Thirteen of fourteen members of the regulatory board the Czech Television Council meeting on Wednesday failed to elect a new general director to take over as the head of Czech TV. A first ballot earlier in the day saw two out of six candidates go through to a second round: journalist Jana Kasalova, and business manager Jiri Franc. Neither candidate, however, received the required number of ten votes, required to be elected as general director of the public broadcaster, in a second round of voting. Mrs Kasalova was two ballots short, at eight, while Mr Franc received just one vote. Four ballots were spoiled. The Czech Television Council is now negotiating further steps to take. Since November Czech TV has been run by interim director Petr Klimes, who took over after the broadcaster's former director, Jiri Balvin, was recalled from his post for poor management.
Meanwhile, well-known artist and head of the National Gallery Milan Knizak has left Czech TV Council proceedings, saying he will give up his post in the council after Wednesday's failure to produce a new general director for the public broadcaster. Mr Knizak said he would tender his resignation to the Lower House as soon as possible.
Czech exports to the European Union got off to a surprisingly strong start at the beginning of the year, rising in January by almost eight percent year-on-year to 74 billion crowns. Economists, however, are warning against early optimism, saying the numbers on Czech exports do not reflect negative economic trends in neighbouring Germany. Another factor somewhat distorting the current figures: a 3 percent drop in Czech exports last year. Some Czech economists expect positive growth in exports in 2003 to rise by more than ten percent by the end of the year, stimulating overall economic growth. Seventy percent of Czech exports go to the EU, with around half of that going to Germany. Dominant exports to EU countries include automobiles, electrical appliances, office tools, and computers.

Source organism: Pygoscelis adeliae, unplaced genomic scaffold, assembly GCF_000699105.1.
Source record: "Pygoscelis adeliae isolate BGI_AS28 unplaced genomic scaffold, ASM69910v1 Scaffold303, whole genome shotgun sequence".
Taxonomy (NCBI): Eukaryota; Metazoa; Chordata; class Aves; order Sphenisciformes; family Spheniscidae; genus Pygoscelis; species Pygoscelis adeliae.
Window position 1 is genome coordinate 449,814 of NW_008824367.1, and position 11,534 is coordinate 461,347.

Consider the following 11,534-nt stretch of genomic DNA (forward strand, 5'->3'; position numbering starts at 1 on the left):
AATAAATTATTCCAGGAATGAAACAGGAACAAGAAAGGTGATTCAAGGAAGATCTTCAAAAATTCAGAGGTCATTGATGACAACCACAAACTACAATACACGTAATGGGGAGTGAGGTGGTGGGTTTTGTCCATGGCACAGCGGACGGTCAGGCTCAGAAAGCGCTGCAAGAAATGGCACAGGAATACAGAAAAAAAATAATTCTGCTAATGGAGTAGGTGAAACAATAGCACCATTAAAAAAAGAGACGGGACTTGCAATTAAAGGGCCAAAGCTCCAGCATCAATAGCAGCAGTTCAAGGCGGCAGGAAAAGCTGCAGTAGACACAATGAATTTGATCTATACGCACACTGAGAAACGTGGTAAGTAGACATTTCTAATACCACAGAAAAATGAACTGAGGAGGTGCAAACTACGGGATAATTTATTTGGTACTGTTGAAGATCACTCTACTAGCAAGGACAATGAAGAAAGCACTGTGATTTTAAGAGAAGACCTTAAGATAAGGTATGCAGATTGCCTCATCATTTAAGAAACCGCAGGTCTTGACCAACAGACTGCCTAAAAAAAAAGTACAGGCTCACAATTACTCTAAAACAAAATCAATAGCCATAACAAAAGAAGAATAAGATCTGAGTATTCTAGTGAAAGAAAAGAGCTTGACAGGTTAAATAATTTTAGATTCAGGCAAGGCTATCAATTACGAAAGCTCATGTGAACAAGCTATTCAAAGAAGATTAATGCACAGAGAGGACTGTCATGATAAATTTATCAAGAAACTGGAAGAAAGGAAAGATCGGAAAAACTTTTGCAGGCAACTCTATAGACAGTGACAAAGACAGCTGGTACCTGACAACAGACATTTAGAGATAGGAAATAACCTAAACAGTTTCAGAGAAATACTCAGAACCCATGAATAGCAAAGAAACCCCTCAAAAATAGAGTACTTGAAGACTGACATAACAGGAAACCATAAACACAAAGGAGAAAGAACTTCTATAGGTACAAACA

A Prague court has dismissed a case put forward by the director of the Transgas company Alena Vitaskova, who was attempting to sue the Czech weekly Respekt over an article the paper had published, listing Mrs Vitaskova as a collaborator for the communist secret police in former Czechoslovakia. While recognising that Mrs Vitaskova was unaware she had been used by the secret police at the time, the court dismissed the argument the weekly had caused her personal trauma and damages. The head of the natural gas importer had been trying to sue the paper for up to ten million crowns.
Former TV personality Tereza Pergnerova has been found 'not guilty' by a Prague court to charges she had repeatedly tried to sell the illegal drug pervetine to a family member; there was no evidence of any such deed, the court judge ruled. Ms Pergnerova, whose fight with heroin addiction is well-documented, rose to fame in the mid-1990s, when she hosted a popular television music programme in the Czech Republic. On Wednesday Ms Pergnerova left the court clearly pleased by the ruling, however the state prosecutor may still consider to appeal the decision.
Thursday will be mostly sunny with daytime temperatures reaching highs of 6 degrees Celsius.
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